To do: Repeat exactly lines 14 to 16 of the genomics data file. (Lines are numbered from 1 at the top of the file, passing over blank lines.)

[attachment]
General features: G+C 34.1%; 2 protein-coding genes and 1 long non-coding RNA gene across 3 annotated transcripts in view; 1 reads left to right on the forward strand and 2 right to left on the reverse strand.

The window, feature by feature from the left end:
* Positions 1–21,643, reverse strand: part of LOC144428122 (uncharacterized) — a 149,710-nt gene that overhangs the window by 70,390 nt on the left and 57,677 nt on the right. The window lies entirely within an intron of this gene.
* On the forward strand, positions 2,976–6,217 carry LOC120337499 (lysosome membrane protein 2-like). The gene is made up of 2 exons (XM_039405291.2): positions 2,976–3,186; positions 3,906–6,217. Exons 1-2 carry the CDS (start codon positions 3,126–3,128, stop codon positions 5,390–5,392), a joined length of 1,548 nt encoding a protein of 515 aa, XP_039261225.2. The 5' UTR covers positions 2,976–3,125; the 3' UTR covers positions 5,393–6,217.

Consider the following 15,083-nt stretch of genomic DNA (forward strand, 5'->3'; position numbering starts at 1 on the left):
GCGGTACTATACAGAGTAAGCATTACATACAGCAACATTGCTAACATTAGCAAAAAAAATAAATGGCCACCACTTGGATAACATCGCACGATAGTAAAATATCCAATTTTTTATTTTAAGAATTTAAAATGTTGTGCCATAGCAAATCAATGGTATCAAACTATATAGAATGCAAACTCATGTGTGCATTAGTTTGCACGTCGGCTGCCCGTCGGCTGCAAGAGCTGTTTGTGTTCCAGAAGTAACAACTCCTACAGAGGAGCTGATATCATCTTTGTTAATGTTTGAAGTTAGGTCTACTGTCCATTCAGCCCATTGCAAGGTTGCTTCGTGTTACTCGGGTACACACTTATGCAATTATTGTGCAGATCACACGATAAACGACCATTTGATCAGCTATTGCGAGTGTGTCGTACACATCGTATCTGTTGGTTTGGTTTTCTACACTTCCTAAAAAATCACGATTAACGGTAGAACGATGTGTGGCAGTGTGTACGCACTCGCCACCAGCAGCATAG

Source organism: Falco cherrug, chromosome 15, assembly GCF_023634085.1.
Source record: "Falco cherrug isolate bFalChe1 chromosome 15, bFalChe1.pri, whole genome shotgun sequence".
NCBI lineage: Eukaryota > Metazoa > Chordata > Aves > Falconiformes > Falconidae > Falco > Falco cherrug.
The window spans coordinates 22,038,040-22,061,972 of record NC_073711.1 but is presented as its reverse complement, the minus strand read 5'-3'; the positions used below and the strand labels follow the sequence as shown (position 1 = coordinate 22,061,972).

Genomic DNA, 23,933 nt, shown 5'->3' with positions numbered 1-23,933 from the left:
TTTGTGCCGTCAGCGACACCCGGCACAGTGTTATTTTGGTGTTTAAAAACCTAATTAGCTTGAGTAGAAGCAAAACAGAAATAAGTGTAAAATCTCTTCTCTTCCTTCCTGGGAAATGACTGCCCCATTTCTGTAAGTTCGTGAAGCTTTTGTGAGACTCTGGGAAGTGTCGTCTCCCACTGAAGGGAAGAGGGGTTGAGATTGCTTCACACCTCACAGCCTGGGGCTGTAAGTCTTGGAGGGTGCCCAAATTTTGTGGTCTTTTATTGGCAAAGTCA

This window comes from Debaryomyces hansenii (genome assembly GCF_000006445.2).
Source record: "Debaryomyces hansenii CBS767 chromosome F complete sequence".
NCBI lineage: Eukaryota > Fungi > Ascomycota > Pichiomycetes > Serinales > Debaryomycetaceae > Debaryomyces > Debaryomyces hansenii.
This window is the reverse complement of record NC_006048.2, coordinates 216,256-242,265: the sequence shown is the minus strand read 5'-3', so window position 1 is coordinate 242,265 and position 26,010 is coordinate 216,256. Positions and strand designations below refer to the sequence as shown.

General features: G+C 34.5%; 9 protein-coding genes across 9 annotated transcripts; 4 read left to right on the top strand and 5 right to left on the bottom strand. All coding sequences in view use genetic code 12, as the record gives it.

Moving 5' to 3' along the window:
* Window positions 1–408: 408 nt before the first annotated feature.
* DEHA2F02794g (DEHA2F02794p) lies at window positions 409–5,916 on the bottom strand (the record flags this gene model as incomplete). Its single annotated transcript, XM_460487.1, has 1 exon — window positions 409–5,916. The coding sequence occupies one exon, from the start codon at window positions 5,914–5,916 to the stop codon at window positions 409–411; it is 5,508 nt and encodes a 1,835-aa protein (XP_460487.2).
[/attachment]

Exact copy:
Source record: "Debaryomyces hansenii CBS767 chromosome F complete sequence".
NCBI lineage: Eukaryota > Fungi > Ascomycota > Pichiomycetes > Serinales > Debaryomycetaceae > Debaryomyces > Debaryomyces hansenii.
This window is the reverse complement of record NC_006048.2, coordinates 216,256-242,265: the sequence shown is the minus strand read 5'-3', so window position 1 is coordinate 242,265 and position 26,010 is coordinate 216,256. Positions and strand designations below refer to the sequence as shown.